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Toni Sauna
Denise James Gui , July 9th, 2021 09:05

Named after Lisa Bonet's character in The Cosby Show, Toni Sauna's Denise has enough wonky beats and lackadaisacal flow for all your needs, finds James Gui

In an era when there are more subgenres of trap than you can count on your hands, it’s almost refreshing to hear a record that sticks to the classic formula: bars over beats. Toni Sauna’s Denise certainly has beats, and his stream-of-consciousness bars flow effortlessly atop their wonky contours. 

Named for the spunky Huxtable daughter in The Cosby Show, this record is quirkily anachronistic, placing as its centrepiece an actress (Lisa Bonet) who many a Gen Z hip hop fan would have to Google to get the reference. At the same time, the production (by one Dique Mills – pronounced ‘dick’ – who may or may not be related to Sauna), is pleasantly progressive. There’s plenty of swing, swaying synths, sonorous sampling. The oddball beats go hand in hand with Sauna’s palimpsest flow, layering image after loosely-related image with name drops that make sense (“Yeah Billie Jean beat it / Neverland I’m housing freaks”) and others that fly over this author’s head (“Fake Jamaican accent / Poems diarrhoea / I’ll wash my mouth out / With Everclear next year”). Both of those bars are on ‘Goon’, whose driving Latin rhythms and soaring vocal samples are standout among an already stellar lineup of beats.

There’s echoes of MF Doom here, whether it’s in the creative, jazzy production or in Sauna’s abstract lyrical digressions. ‘Sicks in One Hand’ might be the best example of this, with Sauna’s lackadaisical “anti-testosterone” flow replete with internal rhyme: “The headliner at the show should be the rapper with the illest mic flow / but it will be somebody that you already know / won’t be flowjo cudjoe at the dojo / dog eat dog bitch ain’t no ho in me yo”. Rap it alongside the ‘Accordion’ instrumental, and it’s almost a perfect fit.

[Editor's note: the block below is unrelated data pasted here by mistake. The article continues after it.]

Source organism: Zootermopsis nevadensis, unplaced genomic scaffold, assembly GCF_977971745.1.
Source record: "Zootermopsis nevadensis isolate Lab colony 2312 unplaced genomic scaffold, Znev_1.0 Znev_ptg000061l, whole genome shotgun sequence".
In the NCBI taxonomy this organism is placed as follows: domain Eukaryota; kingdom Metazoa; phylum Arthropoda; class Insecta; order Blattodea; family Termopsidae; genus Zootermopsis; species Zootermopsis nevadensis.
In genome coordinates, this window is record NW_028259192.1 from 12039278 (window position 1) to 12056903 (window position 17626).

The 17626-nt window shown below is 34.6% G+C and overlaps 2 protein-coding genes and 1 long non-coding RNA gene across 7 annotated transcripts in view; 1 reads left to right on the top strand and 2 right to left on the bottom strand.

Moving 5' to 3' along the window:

The title track ‘Denise’ is perhaps the best indicator of what this album’s about, at least with respect to its name. For those who might not know, Lisa Bonet was criticized by Cosby for performing a sex scene in the Alan Parker film Angel Heart; the same Cosby would castigate young Black men to “pull your pants up”, a classic case of E. Franklin Frazier’s ‘Black bourgeoisie’. We all know how Cosby’s story ends. The hypocrisy is almost comical, and the track reflects that humour. A jarring sample (“Denise, I would like to talk to you”) grates on the ear, sonically emphasizing Cosby’s ridiculousness.

Denise puts Sauna’s lyrical facility and Dique Mills’ production chops on full display. With enough cryptic wordplay for the poets and SP404 magic for the beat heads, this record has plenty of gas in its tank.